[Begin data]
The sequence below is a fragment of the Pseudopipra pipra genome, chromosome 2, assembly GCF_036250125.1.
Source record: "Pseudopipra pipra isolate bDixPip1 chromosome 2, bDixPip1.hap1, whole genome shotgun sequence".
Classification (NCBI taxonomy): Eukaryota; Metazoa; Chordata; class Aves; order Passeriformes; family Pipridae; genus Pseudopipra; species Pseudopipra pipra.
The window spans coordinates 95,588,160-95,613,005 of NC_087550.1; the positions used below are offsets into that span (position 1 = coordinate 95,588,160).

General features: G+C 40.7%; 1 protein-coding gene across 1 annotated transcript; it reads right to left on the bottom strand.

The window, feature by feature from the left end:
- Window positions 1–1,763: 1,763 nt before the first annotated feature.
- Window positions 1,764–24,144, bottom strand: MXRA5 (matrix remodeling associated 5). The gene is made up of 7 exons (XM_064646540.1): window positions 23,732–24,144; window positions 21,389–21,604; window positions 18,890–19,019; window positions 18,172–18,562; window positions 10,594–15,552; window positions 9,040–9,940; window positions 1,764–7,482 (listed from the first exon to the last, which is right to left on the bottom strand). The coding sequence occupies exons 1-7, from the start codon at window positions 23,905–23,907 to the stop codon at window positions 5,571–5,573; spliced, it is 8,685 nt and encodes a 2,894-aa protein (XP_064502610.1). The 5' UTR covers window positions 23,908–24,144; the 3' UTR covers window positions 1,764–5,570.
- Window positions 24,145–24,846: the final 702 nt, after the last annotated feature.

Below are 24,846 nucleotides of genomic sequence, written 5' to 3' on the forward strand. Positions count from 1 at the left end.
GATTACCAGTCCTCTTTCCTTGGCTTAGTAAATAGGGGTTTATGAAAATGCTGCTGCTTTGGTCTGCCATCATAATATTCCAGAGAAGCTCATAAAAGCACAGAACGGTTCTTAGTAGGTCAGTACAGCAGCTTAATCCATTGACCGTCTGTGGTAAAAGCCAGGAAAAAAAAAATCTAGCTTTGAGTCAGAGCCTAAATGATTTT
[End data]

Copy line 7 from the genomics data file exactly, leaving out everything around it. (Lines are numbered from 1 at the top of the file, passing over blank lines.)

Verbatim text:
- Window positions 1–1,763: 1,763 nt before the first annotated feature.